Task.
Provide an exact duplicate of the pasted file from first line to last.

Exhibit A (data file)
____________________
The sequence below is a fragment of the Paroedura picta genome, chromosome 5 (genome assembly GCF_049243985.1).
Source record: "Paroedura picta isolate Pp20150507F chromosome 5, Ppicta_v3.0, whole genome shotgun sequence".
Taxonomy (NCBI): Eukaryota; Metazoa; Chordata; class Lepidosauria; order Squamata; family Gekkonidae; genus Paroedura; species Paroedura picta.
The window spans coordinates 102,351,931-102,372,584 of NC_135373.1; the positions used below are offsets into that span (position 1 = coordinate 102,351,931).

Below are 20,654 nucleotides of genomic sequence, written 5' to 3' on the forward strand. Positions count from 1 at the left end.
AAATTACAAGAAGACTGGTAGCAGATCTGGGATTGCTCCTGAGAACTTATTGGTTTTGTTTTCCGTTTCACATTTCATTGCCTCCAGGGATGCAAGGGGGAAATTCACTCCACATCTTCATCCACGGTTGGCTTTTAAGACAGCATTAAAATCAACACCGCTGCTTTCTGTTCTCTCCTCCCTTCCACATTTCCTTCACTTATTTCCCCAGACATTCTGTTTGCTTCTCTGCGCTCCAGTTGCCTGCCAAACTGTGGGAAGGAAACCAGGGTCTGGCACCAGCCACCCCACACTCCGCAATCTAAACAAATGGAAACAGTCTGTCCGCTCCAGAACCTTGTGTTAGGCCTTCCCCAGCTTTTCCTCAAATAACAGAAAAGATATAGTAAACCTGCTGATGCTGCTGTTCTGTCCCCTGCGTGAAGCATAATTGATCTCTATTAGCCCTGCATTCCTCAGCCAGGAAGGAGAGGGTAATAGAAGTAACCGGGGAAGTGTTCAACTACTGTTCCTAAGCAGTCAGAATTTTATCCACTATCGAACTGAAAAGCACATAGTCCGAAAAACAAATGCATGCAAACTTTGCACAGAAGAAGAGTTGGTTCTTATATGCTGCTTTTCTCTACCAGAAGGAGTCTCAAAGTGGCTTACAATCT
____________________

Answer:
The sequence below is a fragment of the Paroedura picta genome, chromosome 5 (genome assembly GCF_049243985.1).
Source record: "Paroedura picta isolate Pp20150507F chromosome 5, Ppicta_v3.0, whole genome shotgun sequence".
Taxonomy (NCBI): Eukaryota; Metazoa; Chordata; class Lepidosauria; order Squamata; family Gekkonidae; genus Paroedura; species Paroedura picta.
The window spans coordinates 102,351,931-102,372,584 of NC_135373.1; the positions used below are offsets into that span (position 1 = coordinate 102,351,931).

Below are 20,654 nucleotides of genomic sequence, written 5' to 3' on the forward strand. Positions count from 1 at the left end.
AAATTACAAGAAGACTGGTAGCAGATCTGGGATTGCTCCTGAGAACTTATTGGTTTTGTTTTCCGTTTCACATTTCATTGCCTCCAGGGATGCAAGGGGGAAATTCACTCCACATCTTCATCCACGGTTGGCTTTTAAGACAGCATTAAAATCAACACCGCTGCTTTCTGTTCTCTCCTCCCTTCCACATTTCCTTCACTTATTTCCCCAGACATTCTGTTTGCTTCTCTGCGCTCCAGTTGCCTGCCAAACTGTGGGAAGGAAACCAGGGTCTGGCACCAGCCACCCCACACTCCGCAATCTAAACAAATGGAAACAGTCTGTCCGCTCCAGAACCTTGTGTTAGGCCTTCCCCAGCTTTTCCTCAAATAACAGAAAAGATATAGTAAACCTGCTGATGCTGCTGTTCTGTCCCCTGCGTGAAGCATAATTGATCTCTATTAGCCCTGCATTCCTCAGCCAGGAAGGAGAGGGTAATAGAAGTAACCGGGGAAGTGTTCAACTACTGTTCCTAAGCAGTCAGAATTTTATCCACTATCGAACTGAAAAGCACATAGTCCGAAAAACAAATGCATGCAAACTTTGCACAGAAGAAGAGTTGGTTCTTATATGCTGCTTTTCTCTACCAGAAGGAGTCTCAAAGTGGCTTACAATCT